HOME to sheer limestone peaks, dramatic gorges, cascading waterfalls and some 50 ethnic minority groups, Guizhou Province in southwestern China is known for its spectacular natural beauty and mysterious ethnic minority culture.
As a guest province of the upcoming Shanghai International Arts Festival held in October and November, Guizhou is presenting two folk performances to city dwellers to endorse its intangible cultural heritage and unique traditions.
“Spiritual Charm of Guizhou,” a singing and dancing performance, displays the tradition, culture and custom in Guizhou. It covers the most distinctive intangible cultural heritage performances from different ethnic minority groups including Miao, Buyi, Shui, Dong and Yi.
Tong Lan, with the Guizhou Performance & Arts Group Co, says she feels honored to be invited to the Shanghai International Arts Festival.
“My hometown is a cradle of various ethnic arts and we hope to introduce our cultural treasures to both home and abroad via the platform of Shanghai,” she says.
Xu Jing, head of Guizhou Provincial Department of Culture, says the cooperation between Shanghai and Guizhou can be traced back to the 1960s, when Shanghai zhiqing (educated youth) brought their culture to Guizhou.
Historically, in late 1960s and 1970s, tens of thousands of Shanghai zhiqing left home and flocked to remote areas like Guizhou, Jiangxi and Yunnan provinces during the “cultural revolution” (1966-76).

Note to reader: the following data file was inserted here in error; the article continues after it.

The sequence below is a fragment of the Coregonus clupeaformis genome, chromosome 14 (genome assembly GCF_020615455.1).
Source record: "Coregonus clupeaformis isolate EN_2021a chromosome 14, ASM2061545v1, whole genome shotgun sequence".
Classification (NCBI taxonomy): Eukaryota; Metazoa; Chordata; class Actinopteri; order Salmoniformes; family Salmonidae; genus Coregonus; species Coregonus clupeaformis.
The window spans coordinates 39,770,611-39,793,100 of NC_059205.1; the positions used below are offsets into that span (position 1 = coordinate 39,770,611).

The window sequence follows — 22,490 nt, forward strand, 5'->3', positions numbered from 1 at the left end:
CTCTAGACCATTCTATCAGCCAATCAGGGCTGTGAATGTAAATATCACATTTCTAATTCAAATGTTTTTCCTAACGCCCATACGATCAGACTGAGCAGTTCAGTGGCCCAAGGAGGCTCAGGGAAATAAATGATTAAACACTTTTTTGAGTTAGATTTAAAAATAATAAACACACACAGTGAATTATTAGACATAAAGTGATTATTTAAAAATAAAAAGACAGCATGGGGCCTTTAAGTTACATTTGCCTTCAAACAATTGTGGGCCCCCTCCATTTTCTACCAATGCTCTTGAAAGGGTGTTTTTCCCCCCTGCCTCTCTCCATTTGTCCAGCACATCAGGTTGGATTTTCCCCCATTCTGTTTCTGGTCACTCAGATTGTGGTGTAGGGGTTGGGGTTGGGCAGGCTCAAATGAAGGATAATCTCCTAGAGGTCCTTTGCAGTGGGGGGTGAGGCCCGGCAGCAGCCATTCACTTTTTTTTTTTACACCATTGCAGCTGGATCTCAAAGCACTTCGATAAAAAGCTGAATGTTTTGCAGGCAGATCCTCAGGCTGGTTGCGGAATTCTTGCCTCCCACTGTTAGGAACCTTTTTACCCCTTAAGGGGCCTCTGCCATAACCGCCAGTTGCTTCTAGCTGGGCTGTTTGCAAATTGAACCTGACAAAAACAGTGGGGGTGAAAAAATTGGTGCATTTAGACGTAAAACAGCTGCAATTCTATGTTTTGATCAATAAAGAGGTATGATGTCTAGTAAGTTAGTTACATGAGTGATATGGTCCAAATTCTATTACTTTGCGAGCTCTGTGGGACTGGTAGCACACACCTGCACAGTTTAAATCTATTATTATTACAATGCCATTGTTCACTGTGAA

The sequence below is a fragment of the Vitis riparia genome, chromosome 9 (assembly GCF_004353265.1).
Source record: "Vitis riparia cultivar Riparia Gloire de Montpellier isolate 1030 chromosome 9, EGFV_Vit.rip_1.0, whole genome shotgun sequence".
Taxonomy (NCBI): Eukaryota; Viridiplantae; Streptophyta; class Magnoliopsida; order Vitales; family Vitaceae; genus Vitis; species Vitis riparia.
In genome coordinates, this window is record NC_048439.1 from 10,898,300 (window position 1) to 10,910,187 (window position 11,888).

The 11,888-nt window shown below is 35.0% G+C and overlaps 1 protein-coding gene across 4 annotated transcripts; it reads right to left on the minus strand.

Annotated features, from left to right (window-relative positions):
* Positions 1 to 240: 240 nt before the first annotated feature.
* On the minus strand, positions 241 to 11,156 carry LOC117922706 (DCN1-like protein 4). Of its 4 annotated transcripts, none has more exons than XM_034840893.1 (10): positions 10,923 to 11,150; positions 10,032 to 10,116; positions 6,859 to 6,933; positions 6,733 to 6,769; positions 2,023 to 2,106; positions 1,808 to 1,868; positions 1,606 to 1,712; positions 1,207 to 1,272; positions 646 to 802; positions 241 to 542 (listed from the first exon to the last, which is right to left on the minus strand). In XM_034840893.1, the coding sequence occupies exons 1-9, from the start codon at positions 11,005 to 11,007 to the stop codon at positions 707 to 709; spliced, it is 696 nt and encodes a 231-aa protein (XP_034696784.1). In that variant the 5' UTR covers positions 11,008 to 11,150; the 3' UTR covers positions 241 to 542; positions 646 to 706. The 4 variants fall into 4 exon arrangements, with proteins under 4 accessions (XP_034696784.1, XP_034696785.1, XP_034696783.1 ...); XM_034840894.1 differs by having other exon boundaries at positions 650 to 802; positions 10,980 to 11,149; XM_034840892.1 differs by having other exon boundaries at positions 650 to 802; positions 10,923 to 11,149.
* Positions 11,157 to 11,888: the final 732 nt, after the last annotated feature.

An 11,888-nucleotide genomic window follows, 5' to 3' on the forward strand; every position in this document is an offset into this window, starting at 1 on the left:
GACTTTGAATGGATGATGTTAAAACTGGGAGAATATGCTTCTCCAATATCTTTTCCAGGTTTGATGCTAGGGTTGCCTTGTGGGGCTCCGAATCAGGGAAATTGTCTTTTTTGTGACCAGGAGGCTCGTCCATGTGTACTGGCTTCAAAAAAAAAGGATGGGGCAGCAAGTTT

So, for many old Shanghainese, Guizhou is their second home. One of the most renowned Shanghai zhiqing to Guizhou is writer Ye Xin.
“For Guizhou, we are brought to the world stage with our culture, while for Shanghai, Guizhou is a good place to expand Shanghai’s cultural influence to inland areas,” Xu says.
The other Guizhou performance to be presented in Shanghai will be “Maple Forest Wharf in the Moonlight,” a traditional Huadeng Opera mixed with modern elements in performing forms.
Huadeng Opera is a Guizhou folk art form combining singing, dancing and performing.
“Maple Forest Wharf” tells of a woman’s selfless sacrifice to her family in feudal China, which is considered as a telescoped view of millions of traditional Chinese women from a bygone era.
The heroine, Liu Hehe, raised in a winemaker’s family in northern Guizhou’s Maple Forest Wharf, has an arranged marriage to another winemaker, Lin Yuru, a man she’s never met before. Liu’s marriage to Lin, who has a daughter from an affair with his maid, Mei Xiang, starts badly and she is treated poorly.
Eighteen years later, a young lady called Yue Mei appeared in the tiny remote town. She is talented in the art of winemaking and makes a small wine factory popular. Liu finds she looks very similar to Mei and later confirms her identity as Mei’s daughter. Liu decides to reunite Yue and her father Lin and live like a hermit in the woods by herself, but the two stop her from going. When Yue calls her “mother,” Liu feels really touched and decides to stay.
“I was deeply moved by the script in 2003 when I joined the team. There are no villains or strong conflicts in this play, and everyone in it has his or her own reason for what he or she did and sought,” says Pan Weixing, 78, chief director of this play. “It’s a story about harmony, love and humanity.